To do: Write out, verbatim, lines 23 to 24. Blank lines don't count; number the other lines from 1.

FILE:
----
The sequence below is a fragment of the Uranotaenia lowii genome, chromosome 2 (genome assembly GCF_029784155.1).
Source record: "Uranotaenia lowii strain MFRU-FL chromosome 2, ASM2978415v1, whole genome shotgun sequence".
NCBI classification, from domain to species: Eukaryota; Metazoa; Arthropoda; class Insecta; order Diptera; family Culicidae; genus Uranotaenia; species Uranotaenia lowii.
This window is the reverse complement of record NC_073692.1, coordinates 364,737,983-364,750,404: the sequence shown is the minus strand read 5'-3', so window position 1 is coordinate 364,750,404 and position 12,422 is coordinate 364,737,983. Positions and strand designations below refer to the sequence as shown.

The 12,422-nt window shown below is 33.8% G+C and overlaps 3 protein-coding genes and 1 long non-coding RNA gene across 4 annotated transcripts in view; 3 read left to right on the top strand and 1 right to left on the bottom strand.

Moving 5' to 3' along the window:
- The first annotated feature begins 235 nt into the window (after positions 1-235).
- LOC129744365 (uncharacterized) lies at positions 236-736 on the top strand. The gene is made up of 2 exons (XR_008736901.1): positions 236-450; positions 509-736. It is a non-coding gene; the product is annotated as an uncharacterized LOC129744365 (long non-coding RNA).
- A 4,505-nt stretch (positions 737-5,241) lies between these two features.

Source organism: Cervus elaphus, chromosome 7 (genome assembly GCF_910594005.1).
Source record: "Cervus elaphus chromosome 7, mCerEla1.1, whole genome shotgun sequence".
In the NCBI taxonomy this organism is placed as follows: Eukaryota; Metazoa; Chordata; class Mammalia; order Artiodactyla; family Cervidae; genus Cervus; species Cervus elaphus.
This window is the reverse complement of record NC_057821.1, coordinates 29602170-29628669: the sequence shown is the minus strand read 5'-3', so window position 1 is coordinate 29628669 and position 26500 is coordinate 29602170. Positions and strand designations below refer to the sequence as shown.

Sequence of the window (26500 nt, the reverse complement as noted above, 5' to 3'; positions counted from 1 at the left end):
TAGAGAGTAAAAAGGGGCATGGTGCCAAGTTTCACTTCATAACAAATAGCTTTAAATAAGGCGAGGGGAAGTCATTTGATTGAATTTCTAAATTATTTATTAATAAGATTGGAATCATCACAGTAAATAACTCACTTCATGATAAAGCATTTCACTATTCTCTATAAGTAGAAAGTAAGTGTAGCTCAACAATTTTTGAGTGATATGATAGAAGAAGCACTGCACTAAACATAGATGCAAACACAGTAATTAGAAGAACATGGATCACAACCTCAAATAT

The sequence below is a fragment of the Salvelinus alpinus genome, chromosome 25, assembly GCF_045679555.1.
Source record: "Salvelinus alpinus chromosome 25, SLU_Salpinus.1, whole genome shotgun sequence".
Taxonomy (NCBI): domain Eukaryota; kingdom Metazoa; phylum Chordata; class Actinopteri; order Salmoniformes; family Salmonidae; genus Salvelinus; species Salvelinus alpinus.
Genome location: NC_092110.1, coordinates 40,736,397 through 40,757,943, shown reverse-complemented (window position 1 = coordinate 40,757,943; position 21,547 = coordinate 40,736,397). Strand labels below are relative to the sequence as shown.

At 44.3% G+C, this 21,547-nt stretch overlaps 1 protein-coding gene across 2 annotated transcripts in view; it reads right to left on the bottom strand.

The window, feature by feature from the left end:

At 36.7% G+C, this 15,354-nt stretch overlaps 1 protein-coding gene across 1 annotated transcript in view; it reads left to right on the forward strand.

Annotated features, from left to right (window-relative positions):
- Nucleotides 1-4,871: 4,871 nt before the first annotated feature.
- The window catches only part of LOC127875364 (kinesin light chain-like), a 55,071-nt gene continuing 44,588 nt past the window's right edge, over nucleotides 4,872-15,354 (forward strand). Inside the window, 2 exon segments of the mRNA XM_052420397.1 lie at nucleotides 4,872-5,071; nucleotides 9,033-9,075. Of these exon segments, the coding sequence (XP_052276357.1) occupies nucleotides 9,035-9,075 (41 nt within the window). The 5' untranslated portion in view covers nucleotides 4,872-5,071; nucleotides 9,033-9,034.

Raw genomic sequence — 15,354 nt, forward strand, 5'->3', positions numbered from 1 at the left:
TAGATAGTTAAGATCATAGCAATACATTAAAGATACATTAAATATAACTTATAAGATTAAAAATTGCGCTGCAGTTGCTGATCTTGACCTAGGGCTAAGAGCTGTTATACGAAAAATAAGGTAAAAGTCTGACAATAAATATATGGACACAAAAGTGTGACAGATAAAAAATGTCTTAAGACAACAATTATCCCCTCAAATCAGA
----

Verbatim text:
Annotated features, from left to right (window-relative positions):
- Nucleotides 1-4,871: 4,871 nt before the first annotated feature.